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Buddhist group finds a quiet place in Broome


Binghamton, NY (USA) — The Binghamton Buddhist group meets at 7:30 p.m. on Wednesdays at the First Congregational Church of Binghamton located at 30 Main Street.

binghampton.jpgA group of 18 people closed their eyes, crossed their legs and clasped their hands together as they sat silently in a room inside the First Congregational Church of Binghamton.

The only sounds were slow deep breaths taken by group participants, traffic rumbling by in the street below and the occasional shout of a pedestrian walking past the church. Remaining still and quiet and becoming more at peace are some of the many benefits participants can gain from meditating weekly with the Binghamton Buddhist Meditation Group.

“Meditation practice is enormously powerful at bringing about change in people’s lives,” said Charles Goodman, the group’s primary teacher. “This group is not about dogmatic belief. What we hope for is personal transformation and healing.”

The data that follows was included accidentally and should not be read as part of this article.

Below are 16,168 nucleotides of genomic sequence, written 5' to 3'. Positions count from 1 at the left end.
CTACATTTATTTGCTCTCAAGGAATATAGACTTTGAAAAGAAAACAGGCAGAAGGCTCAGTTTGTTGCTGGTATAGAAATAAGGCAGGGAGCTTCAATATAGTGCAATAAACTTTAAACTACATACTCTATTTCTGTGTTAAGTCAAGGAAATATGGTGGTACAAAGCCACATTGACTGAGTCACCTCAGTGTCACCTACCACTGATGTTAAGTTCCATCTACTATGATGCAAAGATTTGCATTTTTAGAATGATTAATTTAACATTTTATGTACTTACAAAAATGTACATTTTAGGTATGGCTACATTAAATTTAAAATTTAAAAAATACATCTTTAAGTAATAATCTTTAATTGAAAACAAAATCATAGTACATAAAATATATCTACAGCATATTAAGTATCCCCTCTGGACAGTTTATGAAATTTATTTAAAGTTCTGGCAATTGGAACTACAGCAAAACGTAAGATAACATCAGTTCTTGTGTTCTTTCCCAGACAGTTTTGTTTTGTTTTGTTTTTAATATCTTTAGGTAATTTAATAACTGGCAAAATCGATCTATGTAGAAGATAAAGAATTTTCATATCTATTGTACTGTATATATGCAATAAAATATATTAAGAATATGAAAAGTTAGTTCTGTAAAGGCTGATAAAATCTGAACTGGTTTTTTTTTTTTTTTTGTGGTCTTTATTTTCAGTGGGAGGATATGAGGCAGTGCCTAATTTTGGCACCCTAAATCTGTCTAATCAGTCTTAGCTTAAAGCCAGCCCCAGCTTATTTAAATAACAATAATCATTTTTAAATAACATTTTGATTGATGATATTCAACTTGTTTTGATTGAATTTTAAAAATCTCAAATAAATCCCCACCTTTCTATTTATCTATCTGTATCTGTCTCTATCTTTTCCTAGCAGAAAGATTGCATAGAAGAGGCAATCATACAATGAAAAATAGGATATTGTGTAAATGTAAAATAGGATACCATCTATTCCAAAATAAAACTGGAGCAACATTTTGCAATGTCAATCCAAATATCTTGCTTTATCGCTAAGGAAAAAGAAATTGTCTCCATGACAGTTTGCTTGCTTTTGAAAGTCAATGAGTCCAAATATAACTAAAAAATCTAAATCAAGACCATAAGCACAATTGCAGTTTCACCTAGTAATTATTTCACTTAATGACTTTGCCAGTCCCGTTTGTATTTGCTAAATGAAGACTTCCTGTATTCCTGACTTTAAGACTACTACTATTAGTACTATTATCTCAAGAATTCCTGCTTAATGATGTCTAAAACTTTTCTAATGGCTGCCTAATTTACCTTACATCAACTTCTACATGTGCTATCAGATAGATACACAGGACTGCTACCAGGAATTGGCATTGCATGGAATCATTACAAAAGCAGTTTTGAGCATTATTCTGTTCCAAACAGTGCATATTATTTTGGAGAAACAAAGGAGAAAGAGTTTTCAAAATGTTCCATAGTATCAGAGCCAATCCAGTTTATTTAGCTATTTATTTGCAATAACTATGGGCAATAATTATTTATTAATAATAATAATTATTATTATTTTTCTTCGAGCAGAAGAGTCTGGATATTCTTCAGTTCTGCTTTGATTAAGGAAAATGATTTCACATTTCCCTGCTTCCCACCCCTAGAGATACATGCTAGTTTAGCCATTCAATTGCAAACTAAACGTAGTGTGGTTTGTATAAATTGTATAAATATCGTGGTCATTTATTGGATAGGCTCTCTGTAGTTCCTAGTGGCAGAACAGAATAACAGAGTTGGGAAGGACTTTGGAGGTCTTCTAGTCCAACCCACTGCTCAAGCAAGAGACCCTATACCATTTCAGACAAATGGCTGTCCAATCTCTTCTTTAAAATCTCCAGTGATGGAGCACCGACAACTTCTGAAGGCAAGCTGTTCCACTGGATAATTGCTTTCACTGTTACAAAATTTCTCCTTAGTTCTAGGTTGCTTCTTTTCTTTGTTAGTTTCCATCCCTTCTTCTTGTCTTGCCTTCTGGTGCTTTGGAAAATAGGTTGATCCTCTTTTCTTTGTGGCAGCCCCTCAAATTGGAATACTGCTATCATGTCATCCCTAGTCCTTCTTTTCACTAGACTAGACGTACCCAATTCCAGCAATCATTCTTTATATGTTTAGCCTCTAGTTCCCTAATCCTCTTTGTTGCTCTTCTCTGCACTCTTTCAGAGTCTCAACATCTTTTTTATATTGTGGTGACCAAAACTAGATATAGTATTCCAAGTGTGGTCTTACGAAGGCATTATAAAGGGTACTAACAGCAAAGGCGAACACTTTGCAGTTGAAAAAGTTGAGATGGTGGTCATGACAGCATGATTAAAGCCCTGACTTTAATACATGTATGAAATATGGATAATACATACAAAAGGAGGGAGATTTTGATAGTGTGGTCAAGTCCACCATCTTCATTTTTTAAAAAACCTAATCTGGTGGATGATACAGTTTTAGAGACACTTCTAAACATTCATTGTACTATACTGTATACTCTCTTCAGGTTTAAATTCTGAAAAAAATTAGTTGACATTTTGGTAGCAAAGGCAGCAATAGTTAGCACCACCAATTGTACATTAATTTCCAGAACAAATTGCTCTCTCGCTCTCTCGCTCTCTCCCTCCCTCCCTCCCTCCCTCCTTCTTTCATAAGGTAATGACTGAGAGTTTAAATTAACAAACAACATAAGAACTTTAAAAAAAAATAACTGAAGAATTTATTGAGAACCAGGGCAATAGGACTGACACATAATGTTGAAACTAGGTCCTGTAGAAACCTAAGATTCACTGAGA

Meditation is one of the three main forms of training for Buddhists along with wisdom and moral discipline. Buddhism also emphasizes loving kindness for all sentient beings, even the tiniest insect; charity, non-violence and environmental responsibility, he said.

Goodman, who teaches in both the philosophy and the Asian and Asian American Studies departments at Binghamton University, founded the group 11 years ago along with his former Binghamton University colleague, Bandula Jayatilaka. During the Wednesday group, Goodman teaches about Tibetan Buddhism but those who practice other forms such as Zen Buddhism are welcome to attend. Members do not have to be practicing Buddhists.

“We are open to anyone who thinks Buddhist practices might be helpful to them whether or not they consider themselves Buddhists,” he said.

A practicing Buddhist for the past 20 years who volunteers his time to teach the group, Goodman noted that Buddhism and Christianity have some similarities and some differences. Both religions teach a form of the Golden Rule. But unlike Christians, Buddhists do not worship a god. Buddha was not a god, Goodman said.

“We think of him as someone who discovered some very profound and crucially important truths about the world,” he said of Buddha “We believe in finding wisdom and compassion within ourselves that enables us to cope better with the challenges of life and be more genuinely helpful and kind to others.”

That’s what drew Don Spangles of Vestal, a former Methodist, to the Buddhist religion.

“The focus is on practical stuff,” he said. “Most Buddhists tend to be loose and tolerant. You’re free to be yourself.”

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